The Civil War monument and bandstand on the town common in Brattleboro, around 1905. Image courtesy of the Library of Congress, Detroit Publishing Company Collection.
The scene in 2017:
Civil War monuments are a near-ubiquitous feature of almost every town common across the country, and Brattleboro is no exception. Dedicated in 1887, the Brattleboro Soldiers’ Monument has a granite base, with bronze plaques on all four sides and an eight-foot-tall bronze infantryman on top. As indicated on one of the plaques, the monument was to commemorate “the loyalty and patriotism of the men of Brattleboro, who fought for liberty and the union in the great rebellion of 1861-1865.” According to the plaque, the town had a total of 381 residents who served in the war, 31 of whom died.
The monument was built at a cost of $6,000, and the June 17, 1887 dedication ceremony drew a number of dignitaries here to the common. It was presided over by Frederick Holbrook, a Brattleboro native who served as governor for the first two years of the war, and whose father once lived in a house across the street from the common. The dedication speech was given by James R. Tanner, a Civil War veteran who had lost both of his legs at the Second Battle of Bull Run. Tanner was the stenographer who had been summoned to Abraham Lincoln’s deathbed in order to record eyewitness testimonies from the assassination, and he later went on to become Commander-in-Chief of the Grand Army of the Republic, serving from 1905 to 1906. Aside from Holbrook and Tanner, other dignitaries included Governor Ebenezer J. Ormsbee, and Brattleboro resident Colonel George W. Hooker, who was later awarded the Medal of Honor for single-handedly capturing 116 Confederate soldiers during the Battle of Crampton’s Gap in 1862.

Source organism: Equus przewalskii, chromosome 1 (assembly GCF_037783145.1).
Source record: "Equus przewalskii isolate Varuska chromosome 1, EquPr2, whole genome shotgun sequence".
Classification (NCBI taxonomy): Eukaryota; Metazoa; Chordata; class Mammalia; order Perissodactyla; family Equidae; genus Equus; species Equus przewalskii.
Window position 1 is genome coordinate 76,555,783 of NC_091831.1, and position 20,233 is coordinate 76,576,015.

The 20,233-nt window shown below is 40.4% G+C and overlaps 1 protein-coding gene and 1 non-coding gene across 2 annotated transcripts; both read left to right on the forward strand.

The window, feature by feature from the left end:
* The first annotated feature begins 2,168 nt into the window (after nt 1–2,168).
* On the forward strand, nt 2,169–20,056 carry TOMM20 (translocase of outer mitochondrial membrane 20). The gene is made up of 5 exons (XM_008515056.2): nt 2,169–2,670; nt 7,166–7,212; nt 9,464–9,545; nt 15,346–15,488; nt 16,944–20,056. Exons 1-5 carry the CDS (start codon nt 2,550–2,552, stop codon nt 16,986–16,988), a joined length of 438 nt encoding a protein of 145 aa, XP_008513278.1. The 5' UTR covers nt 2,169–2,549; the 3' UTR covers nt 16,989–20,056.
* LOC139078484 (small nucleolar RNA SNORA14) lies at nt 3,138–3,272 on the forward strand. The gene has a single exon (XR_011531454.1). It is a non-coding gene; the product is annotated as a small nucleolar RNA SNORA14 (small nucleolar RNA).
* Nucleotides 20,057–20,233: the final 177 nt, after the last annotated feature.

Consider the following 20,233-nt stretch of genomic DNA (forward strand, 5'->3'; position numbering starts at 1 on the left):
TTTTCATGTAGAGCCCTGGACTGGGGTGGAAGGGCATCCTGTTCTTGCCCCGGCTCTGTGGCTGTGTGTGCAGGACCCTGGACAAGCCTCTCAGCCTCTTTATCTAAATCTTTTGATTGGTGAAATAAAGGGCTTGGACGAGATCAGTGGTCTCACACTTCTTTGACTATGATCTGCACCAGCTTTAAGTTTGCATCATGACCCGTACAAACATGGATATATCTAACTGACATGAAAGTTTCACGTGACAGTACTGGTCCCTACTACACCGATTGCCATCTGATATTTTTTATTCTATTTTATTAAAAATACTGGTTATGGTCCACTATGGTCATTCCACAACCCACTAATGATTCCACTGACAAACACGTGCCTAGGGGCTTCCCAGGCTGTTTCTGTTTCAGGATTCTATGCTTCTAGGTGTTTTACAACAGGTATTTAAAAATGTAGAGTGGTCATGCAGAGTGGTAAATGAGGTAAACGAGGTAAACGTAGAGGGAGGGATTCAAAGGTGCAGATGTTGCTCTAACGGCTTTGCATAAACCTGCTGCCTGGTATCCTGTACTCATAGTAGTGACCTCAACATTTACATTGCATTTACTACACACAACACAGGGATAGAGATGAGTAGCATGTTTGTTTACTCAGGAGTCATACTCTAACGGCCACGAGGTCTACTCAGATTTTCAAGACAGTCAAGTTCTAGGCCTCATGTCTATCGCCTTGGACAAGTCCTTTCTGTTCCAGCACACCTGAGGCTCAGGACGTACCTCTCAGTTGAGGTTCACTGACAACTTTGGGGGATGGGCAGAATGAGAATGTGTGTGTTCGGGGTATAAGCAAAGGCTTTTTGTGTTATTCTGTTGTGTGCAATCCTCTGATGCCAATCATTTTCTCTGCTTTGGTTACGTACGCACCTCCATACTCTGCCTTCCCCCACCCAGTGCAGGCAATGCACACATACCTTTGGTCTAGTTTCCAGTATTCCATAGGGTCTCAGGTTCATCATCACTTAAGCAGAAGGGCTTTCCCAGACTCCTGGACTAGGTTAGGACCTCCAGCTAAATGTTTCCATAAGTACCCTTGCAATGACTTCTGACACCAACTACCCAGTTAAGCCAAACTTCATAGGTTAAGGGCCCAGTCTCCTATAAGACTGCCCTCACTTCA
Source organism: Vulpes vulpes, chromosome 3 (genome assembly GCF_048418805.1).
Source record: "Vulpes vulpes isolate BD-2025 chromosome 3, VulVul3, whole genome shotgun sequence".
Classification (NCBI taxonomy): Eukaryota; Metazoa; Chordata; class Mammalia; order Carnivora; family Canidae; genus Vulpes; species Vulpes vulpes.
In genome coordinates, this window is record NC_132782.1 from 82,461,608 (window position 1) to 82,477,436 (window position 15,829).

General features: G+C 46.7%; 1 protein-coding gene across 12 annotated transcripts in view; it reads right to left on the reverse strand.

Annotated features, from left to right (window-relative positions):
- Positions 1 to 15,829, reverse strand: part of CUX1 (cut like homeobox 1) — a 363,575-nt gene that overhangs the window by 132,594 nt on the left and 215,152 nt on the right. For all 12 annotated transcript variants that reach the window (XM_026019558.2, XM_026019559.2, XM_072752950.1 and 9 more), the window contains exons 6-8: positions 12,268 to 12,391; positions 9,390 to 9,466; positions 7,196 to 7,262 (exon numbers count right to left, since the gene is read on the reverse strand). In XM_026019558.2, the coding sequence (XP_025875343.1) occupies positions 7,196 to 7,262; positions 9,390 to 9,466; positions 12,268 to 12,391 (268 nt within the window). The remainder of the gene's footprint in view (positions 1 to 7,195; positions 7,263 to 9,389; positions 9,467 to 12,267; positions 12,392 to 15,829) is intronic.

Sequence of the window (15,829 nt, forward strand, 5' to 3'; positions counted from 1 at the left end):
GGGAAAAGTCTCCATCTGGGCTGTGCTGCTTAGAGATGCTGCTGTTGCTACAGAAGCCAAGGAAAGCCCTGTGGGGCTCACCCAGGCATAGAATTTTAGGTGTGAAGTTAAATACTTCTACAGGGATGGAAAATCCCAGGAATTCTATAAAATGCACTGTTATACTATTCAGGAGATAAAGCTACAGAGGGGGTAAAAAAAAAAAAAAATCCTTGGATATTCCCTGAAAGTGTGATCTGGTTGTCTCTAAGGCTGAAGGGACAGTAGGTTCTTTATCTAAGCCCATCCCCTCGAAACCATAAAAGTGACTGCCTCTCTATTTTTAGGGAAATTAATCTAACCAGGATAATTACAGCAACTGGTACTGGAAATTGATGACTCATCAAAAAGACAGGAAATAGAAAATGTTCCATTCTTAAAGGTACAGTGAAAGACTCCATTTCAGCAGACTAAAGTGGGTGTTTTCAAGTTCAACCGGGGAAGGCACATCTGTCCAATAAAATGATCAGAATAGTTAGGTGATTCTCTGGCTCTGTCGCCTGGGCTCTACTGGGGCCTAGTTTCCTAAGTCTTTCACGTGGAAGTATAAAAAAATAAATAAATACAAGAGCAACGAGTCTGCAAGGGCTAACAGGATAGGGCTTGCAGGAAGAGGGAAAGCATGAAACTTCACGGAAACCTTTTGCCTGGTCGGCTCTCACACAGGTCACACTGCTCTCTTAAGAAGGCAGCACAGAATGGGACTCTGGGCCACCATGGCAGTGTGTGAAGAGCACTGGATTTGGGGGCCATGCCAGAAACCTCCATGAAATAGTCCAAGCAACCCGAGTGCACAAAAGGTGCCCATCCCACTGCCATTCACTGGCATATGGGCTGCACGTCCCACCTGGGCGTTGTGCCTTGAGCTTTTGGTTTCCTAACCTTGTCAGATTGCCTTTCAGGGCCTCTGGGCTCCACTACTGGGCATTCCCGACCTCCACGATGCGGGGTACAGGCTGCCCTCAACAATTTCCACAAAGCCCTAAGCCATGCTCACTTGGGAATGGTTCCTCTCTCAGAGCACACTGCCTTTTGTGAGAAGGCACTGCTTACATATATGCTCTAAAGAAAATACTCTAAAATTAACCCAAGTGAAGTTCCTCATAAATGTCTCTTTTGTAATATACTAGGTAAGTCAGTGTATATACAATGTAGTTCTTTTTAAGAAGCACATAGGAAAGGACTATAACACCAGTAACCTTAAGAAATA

The dedication ceremony drew about 5,000 people to the common, but an even larger crowd – estimated at 8,000 – gathered here on September 1, 1902, when Theodore Roosevelt gave a speech during a presidential tour of Vermont. This took place only a few years before the first photo was taken, and Roosevelt spoke from the bandstand in the center of the photo, just to the right of the monument. The president was accompanied by a number of notable Vermonters, including Frederick Holbrook, then-Governor William W. Stickney, federal judge Hoyt H. Wheeler, and U.S. Attorney James L. Martin, whom Roosevelt would later appoint as Wheeler’s successor on the bench. Roosevelt was escorted here from the train station, spoke from the bandstand for about 15 minutes, and was presented with a bouquet of roses. He was then escorted back to the station, and from there he traveled south across the border to Northfield, Massachusetts, where he spent the night at the Northfield Hotel.
Today, more than a century after the first photo was taken, this scene has not significantly changed. The old bandstand was evidently replaced at some point, and a different gazebo now stands on the site. Along with this, the cannon and shot are now gone, and its approximate location is now a picnic table. Otherwise, though, this site continues to be used as the town common, and the Soldiers’ Monument still stands here, now accompanied by a second memorial to the Brattleboro residents who were killed in World War I, World War II, the Korean War, and the Vietnam War.